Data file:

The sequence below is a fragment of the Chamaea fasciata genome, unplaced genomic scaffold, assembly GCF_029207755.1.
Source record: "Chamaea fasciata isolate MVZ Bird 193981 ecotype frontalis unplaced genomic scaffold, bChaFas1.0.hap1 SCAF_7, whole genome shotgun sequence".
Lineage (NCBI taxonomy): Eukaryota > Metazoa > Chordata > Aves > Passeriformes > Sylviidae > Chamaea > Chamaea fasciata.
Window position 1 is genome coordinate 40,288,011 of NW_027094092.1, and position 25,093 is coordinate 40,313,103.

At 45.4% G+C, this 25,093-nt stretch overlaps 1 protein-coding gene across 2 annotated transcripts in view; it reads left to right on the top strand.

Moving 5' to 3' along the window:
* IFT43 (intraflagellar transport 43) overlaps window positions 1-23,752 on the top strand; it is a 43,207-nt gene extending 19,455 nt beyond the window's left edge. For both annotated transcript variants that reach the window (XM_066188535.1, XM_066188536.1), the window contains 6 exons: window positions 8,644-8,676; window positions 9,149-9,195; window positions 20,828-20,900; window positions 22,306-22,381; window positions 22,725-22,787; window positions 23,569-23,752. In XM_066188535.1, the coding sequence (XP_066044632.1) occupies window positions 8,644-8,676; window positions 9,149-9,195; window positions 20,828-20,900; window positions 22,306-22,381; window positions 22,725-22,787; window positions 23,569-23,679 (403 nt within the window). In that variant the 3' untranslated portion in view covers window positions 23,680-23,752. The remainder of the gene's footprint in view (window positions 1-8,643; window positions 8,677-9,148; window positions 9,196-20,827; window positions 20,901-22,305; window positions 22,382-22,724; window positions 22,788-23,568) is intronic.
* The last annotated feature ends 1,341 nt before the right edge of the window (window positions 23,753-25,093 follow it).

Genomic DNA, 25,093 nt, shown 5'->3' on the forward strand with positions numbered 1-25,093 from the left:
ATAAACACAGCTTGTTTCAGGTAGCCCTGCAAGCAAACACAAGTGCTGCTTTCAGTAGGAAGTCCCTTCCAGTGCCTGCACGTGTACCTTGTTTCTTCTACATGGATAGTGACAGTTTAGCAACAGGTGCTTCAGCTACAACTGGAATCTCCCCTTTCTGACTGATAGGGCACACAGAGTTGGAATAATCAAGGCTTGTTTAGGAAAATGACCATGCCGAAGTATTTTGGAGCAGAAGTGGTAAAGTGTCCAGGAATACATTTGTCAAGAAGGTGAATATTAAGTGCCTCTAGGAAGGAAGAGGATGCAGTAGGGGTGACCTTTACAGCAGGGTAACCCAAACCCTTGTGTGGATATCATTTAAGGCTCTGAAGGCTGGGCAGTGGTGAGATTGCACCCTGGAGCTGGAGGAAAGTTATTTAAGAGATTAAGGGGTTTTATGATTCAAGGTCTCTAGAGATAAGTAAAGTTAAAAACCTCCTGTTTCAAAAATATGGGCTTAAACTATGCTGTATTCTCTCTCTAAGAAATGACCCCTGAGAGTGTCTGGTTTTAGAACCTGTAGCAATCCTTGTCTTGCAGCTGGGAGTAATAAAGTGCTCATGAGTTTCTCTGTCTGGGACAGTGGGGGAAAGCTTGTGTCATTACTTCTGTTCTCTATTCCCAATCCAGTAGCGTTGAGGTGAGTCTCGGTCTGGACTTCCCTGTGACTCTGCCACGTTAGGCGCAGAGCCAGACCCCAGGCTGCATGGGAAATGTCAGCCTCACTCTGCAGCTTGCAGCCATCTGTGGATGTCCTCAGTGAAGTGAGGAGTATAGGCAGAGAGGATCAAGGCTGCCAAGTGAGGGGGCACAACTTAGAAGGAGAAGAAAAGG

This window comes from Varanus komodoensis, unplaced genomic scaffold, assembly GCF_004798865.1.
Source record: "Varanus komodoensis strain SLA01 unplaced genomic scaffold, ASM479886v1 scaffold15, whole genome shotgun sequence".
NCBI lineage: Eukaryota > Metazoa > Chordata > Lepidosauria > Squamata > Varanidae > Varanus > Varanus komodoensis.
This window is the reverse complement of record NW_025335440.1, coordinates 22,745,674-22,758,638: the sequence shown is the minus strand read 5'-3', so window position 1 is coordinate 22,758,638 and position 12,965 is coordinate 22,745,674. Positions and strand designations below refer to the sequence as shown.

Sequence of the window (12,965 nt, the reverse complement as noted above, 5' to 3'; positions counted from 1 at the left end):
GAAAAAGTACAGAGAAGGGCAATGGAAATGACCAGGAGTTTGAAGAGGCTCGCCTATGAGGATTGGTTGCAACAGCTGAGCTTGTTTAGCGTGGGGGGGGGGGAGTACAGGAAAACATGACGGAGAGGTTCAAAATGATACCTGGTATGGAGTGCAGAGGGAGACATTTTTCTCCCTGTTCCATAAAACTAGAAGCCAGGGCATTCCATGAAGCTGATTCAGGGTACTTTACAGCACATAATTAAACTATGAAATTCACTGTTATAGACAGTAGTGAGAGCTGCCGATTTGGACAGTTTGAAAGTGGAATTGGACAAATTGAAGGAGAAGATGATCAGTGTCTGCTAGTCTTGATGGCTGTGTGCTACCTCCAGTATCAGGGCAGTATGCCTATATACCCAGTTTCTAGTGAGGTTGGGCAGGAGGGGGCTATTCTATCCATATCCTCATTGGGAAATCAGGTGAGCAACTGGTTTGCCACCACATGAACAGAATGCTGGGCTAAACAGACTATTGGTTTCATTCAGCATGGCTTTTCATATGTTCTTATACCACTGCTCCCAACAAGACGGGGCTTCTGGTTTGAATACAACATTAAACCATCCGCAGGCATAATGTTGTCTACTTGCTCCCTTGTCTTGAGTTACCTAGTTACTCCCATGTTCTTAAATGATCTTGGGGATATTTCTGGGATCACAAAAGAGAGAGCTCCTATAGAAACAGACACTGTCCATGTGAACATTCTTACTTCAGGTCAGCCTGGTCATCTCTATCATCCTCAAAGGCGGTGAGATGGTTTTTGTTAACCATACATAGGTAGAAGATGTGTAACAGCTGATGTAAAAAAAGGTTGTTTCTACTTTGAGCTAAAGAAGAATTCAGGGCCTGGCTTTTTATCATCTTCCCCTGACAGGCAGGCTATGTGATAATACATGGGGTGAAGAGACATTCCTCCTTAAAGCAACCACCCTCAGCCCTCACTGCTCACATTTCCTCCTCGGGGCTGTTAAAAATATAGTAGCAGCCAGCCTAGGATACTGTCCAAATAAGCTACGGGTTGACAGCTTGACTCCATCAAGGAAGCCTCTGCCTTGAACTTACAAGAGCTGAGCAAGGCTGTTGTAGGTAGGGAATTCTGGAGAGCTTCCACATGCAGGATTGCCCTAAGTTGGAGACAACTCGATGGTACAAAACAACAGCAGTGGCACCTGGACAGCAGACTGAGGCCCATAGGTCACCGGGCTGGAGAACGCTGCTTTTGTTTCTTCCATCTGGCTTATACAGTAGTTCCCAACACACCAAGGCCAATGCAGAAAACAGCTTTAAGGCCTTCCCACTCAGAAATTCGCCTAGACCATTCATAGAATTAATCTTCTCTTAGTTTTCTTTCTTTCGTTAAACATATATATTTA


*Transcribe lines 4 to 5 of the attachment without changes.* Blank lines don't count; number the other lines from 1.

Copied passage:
Window position 1 is genome coordinate 40,288,011 of NW_027094092.1, and position 25,093 is coordinate 40,313,103.

At 45.4% G+C, this 25,093-nt stretch overlaps 1 protein-coding gene across 2 annotated transcripts in view; it reads left to right on the top strand.